In Scheherazade, Tell Me a Story, audiences were confronted with a brutal admixture of gender and class in modern Egypt and how women in their various social positionings are caught within the entangling webs of cultural modernity and religious piety. Yousry Nasrallah, a protégé of the masterful director Youssef Chahine, skillfully continues the avant-garde revival of current Egyptian cinema with mass appeal by conflating social taboos regarding sexuality and domestic violence. The deliberately subversive strain indicated by the title uses the narrative device of a late night Oprah-esque talk show host who exposes the moral decay of her own society by broadcasting testimonies of Egyptian women navigating the perilous paths of misogyny in their search for love in their personal relationships. At times comedic and in other parts kitschy in its forced acting style, Nasrallah’s film manages to reveal the sensuous aspects of corruption in the private and public spheres of Egyptian life. Perhaps the most gruesome scene—a forced abortion for an educated middle class woman seduced by a professional con artist—underscores how violence manifests itself within contemporary Arab societies in the most mundane yet graphic ways.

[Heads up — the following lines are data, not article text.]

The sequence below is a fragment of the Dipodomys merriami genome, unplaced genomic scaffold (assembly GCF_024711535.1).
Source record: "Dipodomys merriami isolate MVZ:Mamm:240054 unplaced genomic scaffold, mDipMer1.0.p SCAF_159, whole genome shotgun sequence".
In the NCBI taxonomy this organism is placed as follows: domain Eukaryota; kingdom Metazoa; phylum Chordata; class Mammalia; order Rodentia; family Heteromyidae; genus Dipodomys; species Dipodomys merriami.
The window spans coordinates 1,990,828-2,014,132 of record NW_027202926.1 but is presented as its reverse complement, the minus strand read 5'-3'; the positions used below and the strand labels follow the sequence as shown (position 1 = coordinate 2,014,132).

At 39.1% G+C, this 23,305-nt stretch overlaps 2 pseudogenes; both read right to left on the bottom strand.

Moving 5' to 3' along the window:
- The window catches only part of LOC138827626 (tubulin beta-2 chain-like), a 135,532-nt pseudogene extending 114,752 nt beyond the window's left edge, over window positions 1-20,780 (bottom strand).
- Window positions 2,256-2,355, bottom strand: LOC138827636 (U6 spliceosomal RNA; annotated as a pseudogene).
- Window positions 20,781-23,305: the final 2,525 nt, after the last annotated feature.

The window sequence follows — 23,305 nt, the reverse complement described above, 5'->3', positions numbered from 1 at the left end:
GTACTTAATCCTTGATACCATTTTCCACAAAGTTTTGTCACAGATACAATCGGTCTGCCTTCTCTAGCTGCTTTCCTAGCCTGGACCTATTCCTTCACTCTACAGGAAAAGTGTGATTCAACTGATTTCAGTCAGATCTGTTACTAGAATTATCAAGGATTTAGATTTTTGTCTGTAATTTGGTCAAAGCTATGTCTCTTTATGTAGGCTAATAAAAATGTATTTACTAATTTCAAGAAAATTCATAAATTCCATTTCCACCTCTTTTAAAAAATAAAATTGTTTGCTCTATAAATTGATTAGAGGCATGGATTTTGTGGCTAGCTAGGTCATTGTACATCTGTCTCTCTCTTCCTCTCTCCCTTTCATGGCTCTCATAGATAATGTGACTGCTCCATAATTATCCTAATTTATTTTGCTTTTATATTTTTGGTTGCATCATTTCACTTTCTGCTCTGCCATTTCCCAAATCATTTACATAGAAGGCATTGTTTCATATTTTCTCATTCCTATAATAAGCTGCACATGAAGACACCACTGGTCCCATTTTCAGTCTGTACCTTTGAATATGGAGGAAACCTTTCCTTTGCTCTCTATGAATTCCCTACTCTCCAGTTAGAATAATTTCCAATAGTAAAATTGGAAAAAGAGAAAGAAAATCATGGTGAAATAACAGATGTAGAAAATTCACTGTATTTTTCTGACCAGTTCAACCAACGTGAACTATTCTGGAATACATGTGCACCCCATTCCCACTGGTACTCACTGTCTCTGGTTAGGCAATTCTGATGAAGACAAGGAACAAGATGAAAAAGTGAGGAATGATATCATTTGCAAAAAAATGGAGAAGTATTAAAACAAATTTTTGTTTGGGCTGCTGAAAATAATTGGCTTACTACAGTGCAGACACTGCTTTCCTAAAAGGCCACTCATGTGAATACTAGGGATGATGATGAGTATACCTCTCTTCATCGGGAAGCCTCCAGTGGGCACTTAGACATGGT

kickoff

Other films such as Kickoff or 12 Angry Lebanese are slower paced with their more palpable narratives, wrenching in their intimate depictions and intense in their visual qualities. Kickoff is a well crafted film that uses the cinematographic hues of sepia tones strategically to convey the bleak realities of internally displaced Kurdish Iraqi refugees in a soccer stadium in the city of Kirkuk. The fortified complex of the stadium with its worn out pitch, houses goats, nets, mattresses, burning rubbish drums and humans. These people co-exist within a tense serenity where lives are conducted in a circularity mimicking the Olympic track that engulfs their everyday transactions, economic or otherwise.

The main character, Asu, is tragically killed when leaving the insular space of the stadium to enter the genocidal geography of the city in order to buy a fake trophy for a soccer competition he stages with support from the competing ethnic groups of Arabs, Kurds and Turks. The stadium in Giorgio Agamben’s term is classed a “state of exception”, standing as a microcosmic edifice of juridico-temporal confusion in the midst of the anarchy of occupation or a larger “state of exception” that is now Iraq. Safety and sovereignty ironically reside in the disfigured zone of a no man’s land. The director, Shawkat Korki, brings an aesthetic sensibility tempered by slow moving shots and close ups to reveal the scarring effects of an occupation through the aridity and barrenness of the stadium and the authentic feelings of his characters.